Textual and thematic parallels notwithstanding, what’s the inherent connection between Haman and Korach?
Why does the Megillat Amukot take this one step further, noting that the Gematria/numerical equivalent of “Korach ben Yitzhar‘ is “Haman Harasha“?
Sure, Korach is an egotist, a rebel against Moshe’s authority; let’s not minimize the severity of his behavior. Haman, on the other hand, is the quintessential anti-semite. Like Hitler, he plans the systematic destruction of our people! As peeved as we are with Korach, isn’t it a bit unfair to equate him with Haman?
The answer may lie in the words of Rashi.
Troubled by the term “Boker” with which Moshe asks to have the dispute delayed until dawn, Rashi (quoting the midrash) states:
The Midrashic interpretation of בֹּקֶר, morning, [rather than מָחָר, tomorrow] is: Moses said to him [Korah], The Holy One, blessed is He, assigned boundaries to His world. Are you able to transform morning into evening? That is how possible it is for you to undo this, as it says,“It was evening and it was morning… and He separated (וַיַּבְדֵּל) ” (Gen. 1:5, 7); similarly,“Aaron was set apart (וַיִּבָּדֵל) to sanctify him…” (I Chron. 23:13).
In Hebrew, the root word of “boker” is to check or critique. At daybreak, natural sunlight helps us discern even subtle differences; on the other hand “erev” (evening) denotes ערבוב, mixture, even confusion. With nightfall, the absence of light makes it more difficult to detect these differences.
With his populist declaration, the entire community is holy and G-d is in our midst – Korach seeks to dissolve boundaries. After all, frameworks such as Kehunah (Priesthood) squelch holiness, frustrate the common man’s efforts to connect to the Divine!
Echoes of John Lennon
What implications does Korach’s approach have for the authority of Torah and Mitzvot?
The words of that immortal Beatle, John Lennon, come to mind:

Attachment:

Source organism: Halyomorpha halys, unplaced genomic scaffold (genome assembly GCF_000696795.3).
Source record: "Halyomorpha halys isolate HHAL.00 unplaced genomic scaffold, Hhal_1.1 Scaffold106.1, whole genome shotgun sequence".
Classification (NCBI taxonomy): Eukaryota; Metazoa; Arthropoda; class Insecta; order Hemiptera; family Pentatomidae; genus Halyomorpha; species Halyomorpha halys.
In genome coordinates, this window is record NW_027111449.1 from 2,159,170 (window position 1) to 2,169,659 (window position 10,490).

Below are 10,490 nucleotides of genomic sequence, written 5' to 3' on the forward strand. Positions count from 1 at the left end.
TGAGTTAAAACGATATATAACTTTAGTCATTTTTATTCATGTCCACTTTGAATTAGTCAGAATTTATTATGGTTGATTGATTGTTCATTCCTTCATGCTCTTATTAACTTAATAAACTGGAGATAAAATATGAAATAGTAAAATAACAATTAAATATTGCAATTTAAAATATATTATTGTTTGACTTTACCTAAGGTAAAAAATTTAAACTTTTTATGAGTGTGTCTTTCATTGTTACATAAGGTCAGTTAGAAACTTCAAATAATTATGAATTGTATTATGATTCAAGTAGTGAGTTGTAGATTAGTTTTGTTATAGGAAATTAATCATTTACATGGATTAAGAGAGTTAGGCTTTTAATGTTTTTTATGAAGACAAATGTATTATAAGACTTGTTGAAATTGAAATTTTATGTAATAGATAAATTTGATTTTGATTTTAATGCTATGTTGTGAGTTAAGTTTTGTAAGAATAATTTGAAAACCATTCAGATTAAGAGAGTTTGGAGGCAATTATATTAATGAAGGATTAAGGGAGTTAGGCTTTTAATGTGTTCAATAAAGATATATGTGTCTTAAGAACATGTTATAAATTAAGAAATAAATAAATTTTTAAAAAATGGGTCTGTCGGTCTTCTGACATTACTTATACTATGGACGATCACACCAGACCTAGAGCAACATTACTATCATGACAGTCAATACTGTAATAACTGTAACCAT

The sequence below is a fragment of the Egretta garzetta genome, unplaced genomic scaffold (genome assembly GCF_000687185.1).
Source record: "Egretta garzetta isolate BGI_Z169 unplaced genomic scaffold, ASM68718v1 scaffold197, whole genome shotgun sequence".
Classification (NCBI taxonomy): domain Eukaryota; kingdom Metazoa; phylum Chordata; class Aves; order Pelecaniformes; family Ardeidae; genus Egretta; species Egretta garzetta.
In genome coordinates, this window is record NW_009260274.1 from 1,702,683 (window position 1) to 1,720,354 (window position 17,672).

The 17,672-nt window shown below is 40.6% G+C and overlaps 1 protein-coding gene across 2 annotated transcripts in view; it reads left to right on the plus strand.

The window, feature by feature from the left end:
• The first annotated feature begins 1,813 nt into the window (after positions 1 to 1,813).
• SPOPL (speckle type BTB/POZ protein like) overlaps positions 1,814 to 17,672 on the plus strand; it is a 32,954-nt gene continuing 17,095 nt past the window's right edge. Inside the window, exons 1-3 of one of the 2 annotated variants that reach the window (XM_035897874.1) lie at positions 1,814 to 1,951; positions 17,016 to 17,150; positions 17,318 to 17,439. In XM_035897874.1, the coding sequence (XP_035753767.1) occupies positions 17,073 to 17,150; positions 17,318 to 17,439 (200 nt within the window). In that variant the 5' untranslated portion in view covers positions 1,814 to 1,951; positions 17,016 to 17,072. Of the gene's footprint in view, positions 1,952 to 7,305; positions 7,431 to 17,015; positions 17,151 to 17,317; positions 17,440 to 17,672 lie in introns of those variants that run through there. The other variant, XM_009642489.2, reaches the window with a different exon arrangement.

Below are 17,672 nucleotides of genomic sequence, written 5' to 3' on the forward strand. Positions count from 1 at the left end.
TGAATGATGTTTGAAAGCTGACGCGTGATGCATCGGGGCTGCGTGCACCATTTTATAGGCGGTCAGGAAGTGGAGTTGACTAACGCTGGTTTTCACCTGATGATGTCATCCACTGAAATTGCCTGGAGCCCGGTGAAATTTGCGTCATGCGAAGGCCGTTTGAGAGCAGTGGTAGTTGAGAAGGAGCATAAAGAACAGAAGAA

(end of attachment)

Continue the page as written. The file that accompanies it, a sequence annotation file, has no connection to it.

Imagine there’s no countries; It isn’t hard to do; Nothing to kill or die for; And no religion too….You may say that I’m a dreamer – But I’m not the only one I hope someday you’ll join us And the world will be as one…
The philosophy – prevalent in some Jewish circles for the last 200 years – is that holiness is attained only through the blurring of boundaries. Quite the opposite of the Torah’s appraoch: On Mt. Sinai, G-d appears in a cloud – עשן – an acronym for “Olam, Shana, Nefesh”. For the classical Jew, G-d manifests himself through graduating scales of holiness within specific places, times and people:
Places: The world as a whole, Eretz Yisrael, Jerusalem the Temple Mount, the Holy of Holies…
Time: Days of the week, Chol Hamo’ed, Yom Tov, Shabbat, Yom Kippur….
People: The nations of the World, The Jews, Levi’im, Kohanim….
Kedusha, holiness, is accessed through acceptance of the Torah’s boundaries and categories. Mystically, by recognizing and subscribing to halacha , we connect to G-d. Were Korach to be at the helm, the categories that facilitate our to access holiness would evaporate.
Haman was intent on the physical annihilation of our people. Korach’s approach, on the other hand, would have ultimately led to a collapsing of the boundaries that define our personal and national lives. The necessity of our existence as a separate people would have been threatened.
How fitting, then, the fate of Korach and his entourage:
And the earth opened her mouth and swallowed them up, and their households….